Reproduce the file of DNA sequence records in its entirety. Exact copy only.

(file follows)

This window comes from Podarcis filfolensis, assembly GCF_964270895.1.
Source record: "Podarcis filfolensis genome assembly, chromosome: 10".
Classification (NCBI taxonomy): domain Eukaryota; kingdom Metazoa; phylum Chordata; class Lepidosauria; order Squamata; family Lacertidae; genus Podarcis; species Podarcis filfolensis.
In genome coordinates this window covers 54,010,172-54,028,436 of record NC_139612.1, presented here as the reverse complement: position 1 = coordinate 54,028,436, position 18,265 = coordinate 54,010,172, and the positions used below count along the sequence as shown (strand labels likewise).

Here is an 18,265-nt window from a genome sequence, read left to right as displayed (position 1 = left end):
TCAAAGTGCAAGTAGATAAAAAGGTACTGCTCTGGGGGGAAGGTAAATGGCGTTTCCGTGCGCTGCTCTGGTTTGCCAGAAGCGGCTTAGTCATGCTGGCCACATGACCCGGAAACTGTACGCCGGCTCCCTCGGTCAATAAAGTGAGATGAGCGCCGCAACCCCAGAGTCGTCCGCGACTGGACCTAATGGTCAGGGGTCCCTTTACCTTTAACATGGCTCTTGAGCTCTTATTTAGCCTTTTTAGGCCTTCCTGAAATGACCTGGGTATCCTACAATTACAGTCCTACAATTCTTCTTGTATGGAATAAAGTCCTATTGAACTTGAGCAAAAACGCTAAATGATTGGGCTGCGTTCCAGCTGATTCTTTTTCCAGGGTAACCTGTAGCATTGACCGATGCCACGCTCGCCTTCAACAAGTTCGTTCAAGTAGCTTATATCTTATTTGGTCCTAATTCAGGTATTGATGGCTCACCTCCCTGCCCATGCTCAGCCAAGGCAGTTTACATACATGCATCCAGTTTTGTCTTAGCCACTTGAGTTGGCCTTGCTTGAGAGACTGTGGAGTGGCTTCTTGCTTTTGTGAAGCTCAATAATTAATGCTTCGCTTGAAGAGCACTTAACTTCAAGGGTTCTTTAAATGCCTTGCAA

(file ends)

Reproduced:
This window comes from Podarcis filfolensis, assembly GCF_964270895.1.
Source record: "Podarcis filfolensis genome assembly, chromosome: 10".
Classification (NCBI taxonomy): domain Eukaryota; kingdom Metazoa; phylum Chordata; class Lepidosauria; order Squamata; family Lacertidae; genus Podarcis; species Podarcis filfolensis.
In genome coordinates this window covers 54,010,172-54,028,436 of record NC_139612.1, presented here as the reverse complement: position 1 = coordinate 54,028,436, position 18,265 = coordinate 54,010,172, and the positions used below count along the sequence as shown (strand labels likewise).

Here is an 18,265-nt window from a genome sequence, read left to right as displayed (position 1 = left end):
TCAAAGTGCAAGTAGATAAAAAGGTACTGCTCTGGGGGGAAGGTAAATGGCGTTTCCGTGCGCTGCTCTGGTTTGCCAGAAGCGGCTTAGTCATGCTGGCCACATGACCCGGAAACTGTACGCCGGCTCCCTCGGTCAATAAAGTGAGATGAGCGCCGCAACCCCAGAGTCGTCCGCGACTGGACCTAATGGTCAGGGGTCCCTTTACCTTTAACATGGCTCTTGAGCTCTTATTTAGCCTTTTTAGGCCTTCCTGAAATGACCTGGGTATCCTACAATTACAGTCCTACAATTCTTCTTGTATGGAATAAAGTCCTATTGAACTTGAGCAAAAACGCTAAATGATTGGGCTGCGTTCCAGCTGATTCTTTTTCCAGGGTAACCTGTAGCATTGACCGATGCCACGCTCGCCTTCAACAAGTTCGTTCAAGTAGCTTATATCTTATTTGGTCCTAATTCAGGTATTGATGGCTCACCTCCCTGCCCATGCTCAGCCAAGGCAGTTTACATACATGCATCCAGTTTTGTCTTAGCCACTTGAGTTGGCCTTGCTTGAGAGACTGTGGAGTGGCTTCTTGCTTTTGTGAAGCTCAATAATTAATGCTTCGCTTGAAGAGCACTTAACTTCAAGGGTTCTTTAAATGCCTTGCAA